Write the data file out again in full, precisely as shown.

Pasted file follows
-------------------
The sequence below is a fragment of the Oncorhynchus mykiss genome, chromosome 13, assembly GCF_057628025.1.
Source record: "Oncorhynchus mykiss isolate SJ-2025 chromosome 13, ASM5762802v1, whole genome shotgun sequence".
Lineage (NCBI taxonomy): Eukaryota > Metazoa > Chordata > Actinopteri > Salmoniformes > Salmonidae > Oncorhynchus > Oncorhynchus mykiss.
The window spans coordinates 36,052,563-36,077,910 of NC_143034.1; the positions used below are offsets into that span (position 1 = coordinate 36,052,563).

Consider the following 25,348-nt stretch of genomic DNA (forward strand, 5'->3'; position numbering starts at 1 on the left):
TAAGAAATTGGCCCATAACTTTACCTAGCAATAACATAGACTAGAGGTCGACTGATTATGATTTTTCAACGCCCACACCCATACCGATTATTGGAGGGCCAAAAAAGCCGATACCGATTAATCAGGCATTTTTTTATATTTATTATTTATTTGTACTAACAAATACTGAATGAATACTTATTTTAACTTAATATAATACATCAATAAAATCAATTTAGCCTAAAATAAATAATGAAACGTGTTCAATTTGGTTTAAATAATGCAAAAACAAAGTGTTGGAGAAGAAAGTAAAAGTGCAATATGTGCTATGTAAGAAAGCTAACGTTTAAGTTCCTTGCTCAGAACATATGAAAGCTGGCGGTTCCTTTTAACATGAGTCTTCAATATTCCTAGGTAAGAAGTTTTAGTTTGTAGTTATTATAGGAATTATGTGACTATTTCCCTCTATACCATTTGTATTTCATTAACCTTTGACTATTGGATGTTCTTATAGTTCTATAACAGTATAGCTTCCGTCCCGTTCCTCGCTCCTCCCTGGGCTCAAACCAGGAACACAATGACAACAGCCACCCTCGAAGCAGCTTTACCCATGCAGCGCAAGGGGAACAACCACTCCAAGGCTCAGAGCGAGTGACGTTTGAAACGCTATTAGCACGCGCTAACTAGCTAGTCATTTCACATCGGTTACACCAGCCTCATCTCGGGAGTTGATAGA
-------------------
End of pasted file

The sequence below is a fragment of the Oncorhynchus mykiss genome, chromosome 13, assembly GCF_057628025.1.
Source record: "Oncorhynchus mykiss isolate SJ-2025 chromosome 13, ASM5762802v1, whole genome shotgun sequence".
Lineage (NCBI taxonomy): Eukaryota > Metazoa > Chordata > Actinopteri > Salmoniformes > Salmonidae > Oncorhynchus > Oncorhynchus mykiss.
The window spans coordinates 36,052,563-36,077,910 of NC_143034.1; the positions used below are offsets into that span (position 1 = coordinate 36,052,563).

Consider the following 25,348-nt stretch of genomic DNA (forward strand, 5'->3'; position numbering starts at 1 on the left):
TAAGAAATTGGCCCATAACTTTACCTAGCAATAACATAGACTAGAGGTCGACTGATTATGATTTTTCAACGCCCACACCCATACCGATTATTGGAGGGCCAAAAAAGCCGATACCGATTAATCAGGCATTTTTTTATATTTATTATTTATTTGTACTAACAAATACTGAATGAATACTTATTTTAACTTAATATAATACATCAATAAAATCAATTTAGCCTAAAATAAATAATGAAACGTGTTCAATTTGGTTTAAATAATGCAAAAACAAAGTGTTGGAGAAGAAAGTAAAAGTGCAATATGTGCTATGTAAGAAAGCTAACGTTTAAGTTCCTTGCTCAGAACATATGAAAGCTGGCGGTTCCTTTTAACATGAGTCTTCAATATTCCTAGGTAAGAAGTTTTAGTTTGTAGTTATTATAGGAATTATGTGACTATTTCCCTCTATACCATTTGTATTTCATTAACCTTTGACTATTGGATGTTCTTATAGTTCTATAACAGTATAGCTTCCGTCCCGTTCCTCGCTCCTCCCTGGGCTCAAACCAGGAACACAATGACAACAGCCACCCTCGAAGCAGCTTTACCCATGCAGCGCAAGGGGAACAACCACTCCAAGGCTCAGAGCGAGTGACGTTTGAAACGCTATTAGCACGCGCTAACTAGCTAGTCATTTCACATCGGTTACACCAGCCTCATCTCGGGAGTTGATAGA